At the edge of your home's roof, the soffit and fascia play a crucial role in the performance of your roof. They do more than simply look good, and although it's true that the soffit and fascia work together to help your roof protect your home, the jobs they do are quite different from one another. In fact, there are several actively performing parts at the edge of your roof. Here's a look at the elements that make up and protect a roof's edge while allowing your roof to do its best work.
Eaves and Rakes
Your roof's eaves and rakes each provide an overhang at the roof's edge. The overhang allows water to flow over and off, discouraging it from curling back toward the house and running down the exterior wall.
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Eaves and rakes are distinguishable by their location on the house. Eaves are horizontal structures that extend from the bottom of a roof section. Rakes also extend the roof line but do so along the angled slope of the roof.
Subfascia and Fascia
Subfascia and fascia support and protect the ends of the rafters. Subfascia is tacked directly to the cut ends of the roof rafters along the length of the house. It's typically two-by nominal lumber and is often left out of the building plans in favor of thinner fascia boards.
Fascia refers to the decorative and protective boards installed on the front of the subfascia or onto the rafter ends in the absence of an underlying support board. Wood, PVC, and fiber-cement board are common fascia materials. Fascia also refers to aluminum or vinyl trim pieces that cover the fascia boards but is too thin to provide structural support.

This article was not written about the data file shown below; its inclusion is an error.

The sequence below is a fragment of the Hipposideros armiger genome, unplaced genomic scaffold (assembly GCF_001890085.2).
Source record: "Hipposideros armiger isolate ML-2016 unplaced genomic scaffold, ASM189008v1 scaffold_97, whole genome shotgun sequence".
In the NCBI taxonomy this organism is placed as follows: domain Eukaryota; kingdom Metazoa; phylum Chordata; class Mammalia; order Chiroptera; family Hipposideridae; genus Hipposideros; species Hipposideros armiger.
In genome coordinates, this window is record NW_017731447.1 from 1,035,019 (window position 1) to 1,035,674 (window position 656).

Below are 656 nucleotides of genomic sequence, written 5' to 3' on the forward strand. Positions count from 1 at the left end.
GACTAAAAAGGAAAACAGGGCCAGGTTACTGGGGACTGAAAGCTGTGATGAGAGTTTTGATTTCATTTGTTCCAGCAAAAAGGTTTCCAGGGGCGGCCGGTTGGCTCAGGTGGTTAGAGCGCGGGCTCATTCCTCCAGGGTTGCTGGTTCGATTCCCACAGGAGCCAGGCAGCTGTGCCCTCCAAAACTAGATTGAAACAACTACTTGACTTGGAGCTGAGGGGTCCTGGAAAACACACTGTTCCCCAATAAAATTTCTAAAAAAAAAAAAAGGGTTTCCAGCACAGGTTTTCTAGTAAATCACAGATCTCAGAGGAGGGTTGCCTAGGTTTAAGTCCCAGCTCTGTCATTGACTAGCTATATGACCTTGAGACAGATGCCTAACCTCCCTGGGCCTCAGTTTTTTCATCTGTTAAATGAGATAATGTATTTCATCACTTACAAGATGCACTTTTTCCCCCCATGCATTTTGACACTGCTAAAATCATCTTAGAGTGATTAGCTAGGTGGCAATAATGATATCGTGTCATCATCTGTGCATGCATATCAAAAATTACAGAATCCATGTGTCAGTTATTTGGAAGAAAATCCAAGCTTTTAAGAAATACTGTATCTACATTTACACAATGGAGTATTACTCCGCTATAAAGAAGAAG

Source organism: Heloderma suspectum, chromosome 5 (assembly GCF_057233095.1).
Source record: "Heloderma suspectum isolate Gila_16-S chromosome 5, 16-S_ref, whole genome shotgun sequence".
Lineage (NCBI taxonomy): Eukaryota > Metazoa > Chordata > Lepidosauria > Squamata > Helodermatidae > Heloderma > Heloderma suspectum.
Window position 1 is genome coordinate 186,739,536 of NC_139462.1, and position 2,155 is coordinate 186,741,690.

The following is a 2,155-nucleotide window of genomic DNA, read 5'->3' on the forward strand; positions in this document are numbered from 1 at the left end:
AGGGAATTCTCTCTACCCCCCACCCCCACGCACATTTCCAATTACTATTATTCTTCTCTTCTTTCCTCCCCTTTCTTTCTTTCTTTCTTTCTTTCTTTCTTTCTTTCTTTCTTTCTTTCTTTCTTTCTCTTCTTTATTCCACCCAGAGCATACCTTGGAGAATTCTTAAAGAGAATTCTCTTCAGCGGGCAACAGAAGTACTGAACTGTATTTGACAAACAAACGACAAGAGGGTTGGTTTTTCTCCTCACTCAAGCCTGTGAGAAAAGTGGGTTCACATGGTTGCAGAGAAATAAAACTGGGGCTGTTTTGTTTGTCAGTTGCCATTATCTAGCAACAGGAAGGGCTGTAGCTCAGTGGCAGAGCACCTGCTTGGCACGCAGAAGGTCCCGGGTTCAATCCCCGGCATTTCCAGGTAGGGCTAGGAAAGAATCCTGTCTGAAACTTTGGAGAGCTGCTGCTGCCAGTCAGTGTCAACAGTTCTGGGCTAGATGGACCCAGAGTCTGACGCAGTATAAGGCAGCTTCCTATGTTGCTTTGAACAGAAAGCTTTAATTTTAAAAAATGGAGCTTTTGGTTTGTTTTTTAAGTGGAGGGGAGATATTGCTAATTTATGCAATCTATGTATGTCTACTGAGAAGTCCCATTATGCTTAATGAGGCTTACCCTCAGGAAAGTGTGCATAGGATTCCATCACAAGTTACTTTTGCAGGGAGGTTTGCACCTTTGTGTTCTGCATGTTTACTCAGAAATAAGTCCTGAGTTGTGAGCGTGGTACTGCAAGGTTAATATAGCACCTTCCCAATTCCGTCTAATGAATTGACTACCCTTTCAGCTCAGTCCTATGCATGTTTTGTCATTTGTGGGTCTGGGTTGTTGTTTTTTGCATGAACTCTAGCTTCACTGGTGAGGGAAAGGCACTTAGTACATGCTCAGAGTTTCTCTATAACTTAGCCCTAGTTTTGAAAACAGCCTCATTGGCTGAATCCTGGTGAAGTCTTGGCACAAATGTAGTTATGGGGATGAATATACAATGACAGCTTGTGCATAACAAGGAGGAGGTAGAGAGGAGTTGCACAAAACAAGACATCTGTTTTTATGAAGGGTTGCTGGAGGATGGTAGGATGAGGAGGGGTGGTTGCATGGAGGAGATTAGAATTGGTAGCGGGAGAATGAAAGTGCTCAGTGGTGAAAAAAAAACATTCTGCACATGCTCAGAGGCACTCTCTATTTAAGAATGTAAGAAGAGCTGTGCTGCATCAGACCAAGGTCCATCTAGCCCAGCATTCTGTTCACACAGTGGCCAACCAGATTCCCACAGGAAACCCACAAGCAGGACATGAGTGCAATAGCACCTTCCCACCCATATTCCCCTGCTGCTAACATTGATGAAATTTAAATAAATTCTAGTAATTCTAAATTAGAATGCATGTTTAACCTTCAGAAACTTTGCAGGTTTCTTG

Rake Boards and Rake Trim
Rake boards make up the rough-lumber structures following the roof's slope on a gable end. They may be 3/4- or 1-inch-thick boards extending from the roof line. Rake trim refers to the protective and decorative pieces that cover and protect the rake boards or gable rafter extensions. Some homes have rake boards that are flush with the exterior wall.
Soffits, Soffit Venting, and Rafter Bays
Soffits can be described as the underside of the eaves or the material that covers the rake extensions and rafter tails extending beyond the perimeter of the exterior walls. Typical soffit materials are aluminum, vinyl, and wood. Soffits provide protection from the weather and keep critters out of your attic.
Soffit venting is a type of air vent that allows air to pass through as make-up air for warmer air that escapes through the roof vents above. Soffit venting may be built into the soffit material itself or individual vent components.
Rafter bays are the spaces between the roof's rafters. The spaces allow air that has passed through the soffit vents to reach the attic.
Drip Edge and Gutters
Drip edge and gutters both work to shed water from the roof. Drip edge has a flat top section that lies under the roofing material. The other side of the drip edge overlaps the top of the fascia or rake edge and folds outward to force water to drip, guiding it into the gutters.
Gutters attach to the outside of the fascia and direct water from the roof and away from the home's foundation.